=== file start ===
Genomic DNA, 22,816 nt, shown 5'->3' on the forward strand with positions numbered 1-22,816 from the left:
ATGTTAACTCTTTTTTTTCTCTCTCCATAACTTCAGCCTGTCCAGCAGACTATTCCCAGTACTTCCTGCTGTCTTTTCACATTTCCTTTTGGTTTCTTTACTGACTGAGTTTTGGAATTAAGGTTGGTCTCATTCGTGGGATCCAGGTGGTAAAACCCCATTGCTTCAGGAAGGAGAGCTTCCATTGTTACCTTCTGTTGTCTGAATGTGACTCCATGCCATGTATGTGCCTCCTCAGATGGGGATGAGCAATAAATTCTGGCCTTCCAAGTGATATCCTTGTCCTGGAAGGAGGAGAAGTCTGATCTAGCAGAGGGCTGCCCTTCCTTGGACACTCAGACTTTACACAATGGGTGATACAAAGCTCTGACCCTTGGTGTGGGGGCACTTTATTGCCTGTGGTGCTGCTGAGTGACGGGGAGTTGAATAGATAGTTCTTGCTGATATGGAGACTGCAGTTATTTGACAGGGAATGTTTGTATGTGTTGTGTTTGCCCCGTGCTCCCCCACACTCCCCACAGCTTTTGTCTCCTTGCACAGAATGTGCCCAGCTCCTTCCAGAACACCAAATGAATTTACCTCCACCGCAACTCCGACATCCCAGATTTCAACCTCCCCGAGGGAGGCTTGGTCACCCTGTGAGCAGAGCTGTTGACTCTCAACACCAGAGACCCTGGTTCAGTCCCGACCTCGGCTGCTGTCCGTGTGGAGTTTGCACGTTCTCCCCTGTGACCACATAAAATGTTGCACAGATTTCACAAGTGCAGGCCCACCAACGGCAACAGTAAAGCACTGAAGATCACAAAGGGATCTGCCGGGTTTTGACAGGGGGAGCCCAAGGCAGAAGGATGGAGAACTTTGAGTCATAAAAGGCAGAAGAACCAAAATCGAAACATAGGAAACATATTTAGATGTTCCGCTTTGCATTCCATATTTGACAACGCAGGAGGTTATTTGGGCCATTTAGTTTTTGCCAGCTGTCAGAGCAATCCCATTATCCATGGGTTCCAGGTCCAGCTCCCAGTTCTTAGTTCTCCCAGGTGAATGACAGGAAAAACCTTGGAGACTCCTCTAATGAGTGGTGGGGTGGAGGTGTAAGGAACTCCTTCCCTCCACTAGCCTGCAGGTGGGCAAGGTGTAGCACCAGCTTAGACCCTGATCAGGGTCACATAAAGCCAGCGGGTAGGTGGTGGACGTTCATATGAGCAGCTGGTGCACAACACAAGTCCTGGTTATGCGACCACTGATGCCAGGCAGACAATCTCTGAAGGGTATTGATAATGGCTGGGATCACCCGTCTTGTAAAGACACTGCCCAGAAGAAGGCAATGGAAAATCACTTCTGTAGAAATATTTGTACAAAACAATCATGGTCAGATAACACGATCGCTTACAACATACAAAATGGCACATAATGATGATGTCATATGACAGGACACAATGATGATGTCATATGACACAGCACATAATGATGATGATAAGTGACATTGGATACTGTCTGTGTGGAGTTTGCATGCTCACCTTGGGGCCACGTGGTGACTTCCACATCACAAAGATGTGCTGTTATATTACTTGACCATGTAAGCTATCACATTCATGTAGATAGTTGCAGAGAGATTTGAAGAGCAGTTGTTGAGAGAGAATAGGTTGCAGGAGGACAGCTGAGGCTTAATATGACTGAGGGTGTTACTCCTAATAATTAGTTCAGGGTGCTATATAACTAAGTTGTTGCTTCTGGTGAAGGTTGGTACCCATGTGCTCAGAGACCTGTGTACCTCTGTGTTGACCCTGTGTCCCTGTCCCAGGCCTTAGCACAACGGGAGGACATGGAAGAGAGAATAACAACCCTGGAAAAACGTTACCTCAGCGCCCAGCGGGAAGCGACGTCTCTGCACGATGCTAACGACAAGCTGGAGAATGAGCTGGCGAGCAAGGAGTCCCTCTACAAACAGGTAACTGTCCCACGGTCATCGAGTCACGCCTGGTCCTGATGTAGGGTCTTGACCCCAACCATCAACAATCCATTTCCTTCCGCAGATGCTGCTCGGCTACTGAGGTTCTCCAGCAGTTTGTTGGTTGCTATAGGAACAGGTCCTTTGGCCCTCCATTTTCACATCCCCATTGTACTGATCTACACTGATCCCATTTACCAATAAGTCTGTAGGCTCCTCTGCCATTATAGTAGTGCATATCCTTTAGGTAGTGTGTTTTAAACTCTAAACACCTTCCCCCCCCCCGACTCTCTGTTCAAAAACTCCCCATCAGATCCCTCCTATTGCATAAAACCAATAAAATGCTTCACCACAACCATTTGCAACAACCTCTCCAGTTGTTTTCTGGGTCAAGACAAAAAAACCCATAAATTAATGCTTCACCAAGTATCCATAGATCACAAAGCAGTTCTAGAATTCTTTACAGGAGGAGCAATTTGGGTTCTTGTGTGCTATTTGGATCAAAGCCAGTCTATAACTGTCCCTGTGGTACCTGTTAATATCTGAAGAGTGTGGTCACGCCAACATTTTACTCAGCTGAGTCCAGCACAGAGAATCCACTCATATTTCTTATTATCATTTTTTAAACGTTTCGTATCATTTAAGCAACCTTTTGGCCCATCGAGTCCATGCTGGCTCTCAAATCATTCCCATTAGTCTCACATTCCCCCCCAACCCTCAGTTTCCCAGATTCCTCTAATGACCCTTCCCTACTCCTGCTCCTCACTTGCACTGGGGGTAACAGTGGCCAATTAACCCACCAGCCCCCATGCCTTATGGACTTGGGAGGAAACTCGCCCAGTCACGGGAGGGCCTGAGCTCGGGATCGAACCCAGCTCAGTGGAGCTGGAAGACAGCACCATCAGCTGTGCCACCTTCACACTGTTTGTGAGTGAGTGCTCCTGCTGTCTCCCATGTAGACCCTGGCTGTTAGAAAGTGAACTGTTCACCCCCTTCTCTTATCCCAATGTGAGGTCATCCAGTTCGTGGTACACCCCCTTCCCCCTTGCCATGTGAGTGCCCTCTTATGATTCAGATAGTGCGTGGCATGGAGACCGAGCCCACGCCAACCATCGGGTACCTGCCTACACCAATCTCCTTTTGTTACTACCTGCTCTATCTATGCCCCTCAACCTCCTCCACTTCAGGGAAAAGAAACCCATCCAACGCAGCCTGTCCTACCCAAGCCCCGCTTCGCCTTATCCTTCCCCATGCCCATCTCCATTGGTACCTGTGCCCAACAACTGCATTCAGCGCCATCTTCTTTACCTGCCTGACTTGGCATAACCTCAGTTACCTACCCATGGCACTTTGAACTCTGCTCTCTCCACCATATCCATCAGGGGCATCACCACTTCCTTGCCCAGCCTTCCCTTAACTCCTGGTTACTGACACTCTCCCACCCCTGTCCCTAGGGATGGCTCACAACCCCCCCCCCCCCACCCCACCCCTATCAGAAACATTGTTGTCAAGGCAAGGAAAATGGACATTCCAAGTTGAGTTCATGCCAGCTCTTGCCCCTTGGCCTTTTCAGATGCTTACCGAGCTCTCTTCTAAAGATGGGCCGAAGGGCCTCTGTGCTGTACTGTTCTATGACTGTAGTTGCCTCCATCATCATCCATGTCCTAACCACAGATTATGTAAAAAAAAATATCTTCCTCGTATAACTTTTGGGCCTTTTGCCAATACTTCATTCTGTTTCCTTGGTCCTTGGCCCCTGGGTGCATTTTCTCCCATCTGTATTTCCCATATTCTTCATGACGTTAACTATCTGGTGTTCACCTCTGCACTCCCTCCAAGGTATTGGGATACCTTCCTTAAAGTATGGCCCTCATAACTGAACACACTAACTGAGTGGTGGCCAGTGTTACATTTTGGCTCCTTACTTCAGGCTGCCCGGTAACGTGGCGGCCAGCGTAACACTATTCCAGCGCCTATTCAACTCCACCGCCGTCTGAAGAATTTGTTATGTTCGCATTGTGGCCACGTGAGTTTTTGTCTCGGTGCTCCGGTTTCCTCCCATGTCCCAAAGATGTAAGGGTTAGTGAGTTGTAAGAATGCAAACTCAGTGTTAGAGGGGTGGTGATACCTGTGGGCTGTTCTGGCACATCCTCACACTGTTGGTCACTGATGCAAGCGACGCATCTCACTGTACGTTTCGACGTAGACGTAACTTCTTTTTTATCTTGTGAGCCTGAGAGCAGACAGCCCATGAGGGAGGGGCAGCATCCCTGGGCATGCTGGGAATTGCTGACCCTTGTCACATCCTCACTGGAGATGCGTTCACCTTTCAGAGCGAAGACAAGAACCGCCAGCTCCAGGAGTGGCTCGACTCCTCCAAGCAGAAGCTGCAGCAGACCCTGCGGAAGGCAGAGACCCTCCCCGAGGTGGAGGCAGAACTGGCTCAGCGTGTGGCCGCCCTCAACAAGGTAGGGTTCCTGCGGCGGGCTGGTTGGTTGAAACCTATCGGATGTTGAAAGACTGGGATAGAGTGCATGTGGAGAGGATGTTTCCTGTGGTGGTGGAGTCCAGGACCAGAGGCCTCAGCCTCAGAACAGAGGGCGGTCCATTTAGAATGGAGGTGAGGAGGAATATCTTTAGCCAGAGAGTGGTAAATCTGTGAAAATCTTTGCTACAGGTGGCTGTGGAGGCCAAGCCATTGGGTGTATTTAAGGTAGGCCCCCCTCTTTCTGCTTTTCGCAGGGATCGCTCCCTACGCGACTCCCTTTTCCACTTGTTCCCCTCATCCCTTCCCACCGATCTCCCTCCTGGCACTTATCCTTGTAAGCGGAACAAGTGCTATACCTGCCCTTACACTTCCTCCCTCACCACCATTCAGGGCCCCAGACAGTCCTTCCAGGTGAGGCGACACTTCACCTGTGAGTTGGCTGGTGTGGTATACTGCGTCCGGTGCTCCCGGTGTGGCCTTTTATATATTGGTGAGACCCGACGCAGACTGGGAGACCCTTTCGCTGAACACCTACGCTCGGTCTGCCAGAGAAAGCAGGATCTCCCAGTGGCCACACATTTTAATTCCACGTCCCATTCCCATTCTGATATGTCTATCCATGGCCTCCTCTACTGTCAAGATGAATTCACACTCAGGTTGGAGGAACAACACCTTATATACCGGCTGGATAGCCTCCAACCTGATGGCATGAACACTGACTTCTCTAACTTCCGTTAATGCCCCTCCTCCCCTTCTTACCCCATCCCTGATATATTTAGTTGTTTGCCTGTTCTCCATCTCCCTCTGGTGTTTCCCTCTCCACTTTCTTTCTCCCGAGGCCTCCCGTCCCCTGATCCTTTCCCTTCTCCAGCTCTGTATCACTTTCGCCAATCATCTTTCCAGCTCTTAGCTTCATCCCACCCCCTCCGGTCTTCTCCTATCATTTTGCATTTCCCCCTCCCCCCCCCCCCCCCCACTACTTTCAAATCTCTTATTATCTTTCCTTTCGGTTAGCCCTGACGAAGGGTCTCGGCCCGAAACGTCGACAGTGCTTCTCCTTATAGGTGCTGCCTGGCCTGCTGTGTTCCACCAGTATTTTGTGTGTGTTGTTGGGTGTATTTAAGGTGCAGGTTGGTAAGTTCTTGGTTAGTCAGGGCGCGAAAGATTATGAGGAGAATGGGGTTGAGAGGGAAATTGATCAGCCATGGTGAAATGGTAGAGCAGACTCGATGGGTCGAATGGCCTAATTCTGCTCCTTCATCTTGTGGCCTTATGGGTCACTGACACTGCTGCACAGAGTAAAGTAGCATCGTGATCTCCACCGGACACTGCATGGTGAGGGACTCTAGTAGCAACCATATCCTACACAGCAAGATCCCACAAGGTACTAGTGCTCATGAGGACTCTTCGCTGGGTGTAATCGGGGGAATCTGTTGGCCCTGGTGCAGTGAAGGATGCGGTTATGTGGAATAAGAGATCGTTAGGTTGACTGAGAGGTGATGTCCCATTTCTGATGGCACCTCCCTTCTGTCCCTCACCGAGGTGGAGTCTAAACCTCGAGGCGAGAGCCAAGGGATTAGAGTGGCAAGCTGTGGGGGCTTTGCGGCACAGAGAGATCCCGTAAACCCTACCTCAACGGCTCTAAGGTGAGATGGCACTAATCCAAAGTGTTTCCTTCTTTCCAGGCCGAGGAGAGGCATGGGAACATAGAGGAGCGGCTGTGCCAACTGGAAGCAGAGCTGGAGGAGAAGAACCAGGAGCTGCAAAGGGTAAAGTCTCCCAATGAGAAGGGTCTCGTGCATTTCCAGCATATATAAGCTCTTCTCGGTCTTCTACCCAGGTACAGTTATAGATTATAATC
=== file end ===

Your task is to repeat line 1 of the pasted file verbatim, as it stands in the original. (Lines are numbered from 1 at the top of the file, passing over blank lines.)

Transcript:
Genomic DNA, 22,816 nt, shown 5'->3' on the forward strand with positions numbered 1-22,816 from the left: